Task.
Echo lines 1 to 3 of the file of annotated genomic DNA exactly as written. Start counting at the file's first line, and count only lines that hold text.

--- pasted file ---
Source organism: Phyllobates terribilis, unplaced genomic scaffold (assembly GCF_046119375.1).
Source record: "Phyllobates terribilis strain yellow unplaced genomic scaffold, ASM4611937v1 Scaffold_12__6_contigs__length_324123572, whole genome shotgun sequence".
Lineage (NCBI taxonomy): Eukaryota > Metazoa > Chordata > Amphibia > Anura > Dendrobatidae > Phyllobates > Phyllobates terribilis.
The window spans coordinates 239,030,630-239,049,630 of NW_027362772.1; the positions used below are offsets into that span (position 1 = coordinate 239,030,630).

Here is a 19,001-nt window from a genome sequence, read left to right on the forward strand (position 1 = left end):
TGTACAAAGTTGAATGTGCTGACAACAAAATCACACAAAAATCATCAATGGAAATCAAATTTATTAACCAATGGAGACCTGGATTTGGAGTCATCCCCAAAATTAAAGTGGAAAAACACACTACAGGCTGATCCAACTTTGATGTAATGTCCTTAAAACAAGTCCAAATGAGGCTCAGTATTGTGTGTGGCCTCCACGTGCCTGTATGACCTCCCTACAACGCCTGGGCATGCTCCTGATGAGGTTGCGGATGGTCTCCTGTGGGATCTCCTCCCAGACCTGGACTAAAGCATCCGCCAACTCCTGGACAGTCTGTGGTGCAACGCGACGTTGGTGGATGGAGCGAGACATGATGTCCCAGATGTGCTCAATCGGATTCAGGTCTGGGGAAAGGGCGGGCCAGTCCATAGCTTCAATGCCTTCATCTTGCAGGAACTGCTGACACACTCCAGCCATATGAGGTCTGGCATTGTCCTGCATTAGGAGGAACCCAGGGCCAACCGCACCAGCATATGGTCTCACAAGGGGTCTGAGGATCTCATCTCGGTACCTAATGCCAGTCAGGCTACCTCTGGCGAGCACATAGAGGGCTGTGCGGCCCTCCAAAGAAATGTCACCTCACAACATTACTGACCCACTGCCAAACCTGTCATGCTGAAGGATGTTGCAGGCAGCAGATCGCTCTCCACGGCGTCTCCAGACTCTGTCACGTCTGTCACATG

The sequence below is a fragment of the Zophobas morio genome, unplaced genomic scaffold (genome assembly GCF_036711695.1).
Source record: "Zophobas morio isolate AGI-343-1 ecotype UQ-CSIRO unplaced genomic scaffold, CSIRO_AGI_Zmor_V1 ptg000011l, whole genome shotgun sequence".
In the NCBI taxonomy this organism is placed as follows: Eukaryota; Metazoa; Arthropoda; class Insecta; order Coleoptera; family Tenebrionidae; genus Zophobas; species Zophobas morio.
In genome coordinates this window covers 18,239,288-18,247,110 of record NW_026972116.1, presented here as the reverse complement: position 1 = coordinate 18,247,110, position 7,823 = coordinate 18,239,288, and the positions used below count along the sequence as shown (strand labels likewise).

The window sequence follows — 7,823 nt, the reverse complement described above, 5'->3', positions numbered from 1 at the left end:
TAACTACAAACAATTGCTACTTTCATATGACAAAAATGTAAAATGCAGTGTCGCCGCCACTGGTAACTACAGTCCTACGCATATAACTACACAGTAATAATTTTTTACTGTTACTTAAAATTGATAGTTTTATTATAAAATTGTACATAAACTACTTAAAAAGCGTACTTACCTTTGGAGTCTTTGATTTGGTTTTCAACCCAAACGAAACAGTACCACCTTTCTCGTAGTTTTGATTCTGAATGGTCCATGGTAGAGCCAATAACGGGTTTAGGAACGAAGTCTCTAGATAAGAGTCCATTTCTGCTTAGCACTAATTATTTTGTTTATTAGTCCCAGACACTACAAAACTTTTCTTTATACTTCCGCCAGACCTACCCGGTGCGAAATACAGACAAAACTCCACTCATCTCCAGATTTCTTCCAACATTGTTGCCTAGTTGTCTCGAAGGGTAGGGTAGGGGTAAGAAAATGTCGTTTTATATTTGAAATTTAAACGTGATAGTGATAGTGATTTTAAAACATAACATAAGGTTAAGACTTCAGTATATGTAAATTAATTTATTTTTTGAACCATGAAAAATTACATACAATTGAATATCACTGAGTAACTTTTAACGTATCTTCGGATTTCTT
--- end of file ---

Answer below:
Source organism: Phyllobates terribilis, unplaced genomic scaffold (assembly GCF_046119375.1).
Source record: "Phyllobates terribilis strain yellow unplaced genomic scaffold, ASM4611937v1 Scaffold_12__6_contigs__length_324123572, whole genome shotgun sequence".
Lineage (NCBI taxonomy): Eukaryota > Metazoa > Chordata > Amphibia > Anura > Dendrobatidae > Phyllobates > Phyllobates terribilis.